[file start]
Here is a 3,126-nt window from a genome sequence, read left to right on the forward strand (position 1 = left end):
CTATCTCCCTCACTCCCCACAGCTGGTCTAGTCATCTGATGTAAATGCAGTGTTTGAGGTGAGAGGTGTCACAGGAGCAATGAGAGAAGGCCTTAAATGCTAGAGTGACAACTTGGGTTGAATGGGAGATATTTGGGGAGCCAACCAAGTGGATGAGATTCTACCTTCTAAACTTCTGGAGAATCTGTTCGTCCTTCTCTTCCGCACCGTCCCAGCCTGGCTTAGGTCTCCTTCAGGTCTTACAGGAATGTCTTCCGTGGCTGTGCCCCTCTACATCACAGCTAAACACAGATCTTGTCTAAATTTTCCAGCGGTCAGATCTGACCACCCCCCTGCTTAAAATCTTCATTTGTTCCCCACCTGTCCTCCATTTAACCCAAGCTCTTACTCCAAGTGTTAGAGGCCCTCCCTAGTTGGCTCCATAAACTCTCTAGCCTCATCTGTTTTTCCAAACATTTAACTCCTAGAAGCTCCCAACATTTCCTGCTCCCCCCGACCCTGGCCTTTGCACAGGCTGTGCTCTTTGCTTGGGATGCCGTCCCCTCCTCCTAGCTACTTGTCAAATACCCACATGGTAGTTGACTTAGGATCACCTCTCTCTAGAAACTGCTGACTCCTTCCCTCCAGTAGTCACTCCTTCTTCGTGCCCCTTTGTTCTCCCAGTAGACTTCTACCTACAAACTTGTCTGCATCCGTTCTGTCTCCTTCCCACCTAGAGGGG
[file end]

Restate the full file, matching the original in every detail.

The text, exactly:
Here is a 3,126-nt window from a genome sequence, read left to right on the forward strand (position 1 = left end):
CTATCTCCCTCACTCCCCACAGCTGGTCTAGTCATCTGATGTAAATGCAGTGTTTGAGGTGAGAGGTGTCACAGGAGCAATGAGAGAAGGCCTTAAATGCTAGAGTGACAACTTGGGTTGAATGGGAGATATTTGGGGAGCCAACCAAGTGGATGAGATTCTACCTTCTAAACTTCTGGAGAATCTGTTCGTCCTTCTCTTCCGCACCGTCCCAGCCTGGCTTAGGTCTCCTTCAGGTCTTACAGGAATGTCTTCCGTGGCTGTGCCCCTCTACATCACAGCTAAACACAGATCTTGTCTAAATTTTCCAGCGGTCAGATCTGACCACCCCCCTGCTTAAAATCTTCATTTGTTCCCCACCTGTCCTCCATTTAACCCAAGCTCTTACTCCAAGTGTTAGAGGCCCTCCCTAGTTGGCTCCATAAACTCTCTAGCCTCATCTGTTTTTCCAAACATTTAACTCCTAGAAGCTCCCAACATTTCCTGCTCCCCCCGACCCTGGCCTTTGCACAGGCTGTGCTCTTTGCTTGGGATGCCGTCCCCTCCTCCTAGCTACTTGTCAAATACCCACATGGTAGTTGACTTAGGATCACCTCTCTCTAGAAACTGCTGACTCCTTCCCTCCAGTAGTCACTCCTTCTTCGTGCCCCTTTGTTCTCCCAGTAGACTTCTACCTACAAACTTGTCTGCATCCGTTCTGTCTCCTTCCCACCTAGAGGGG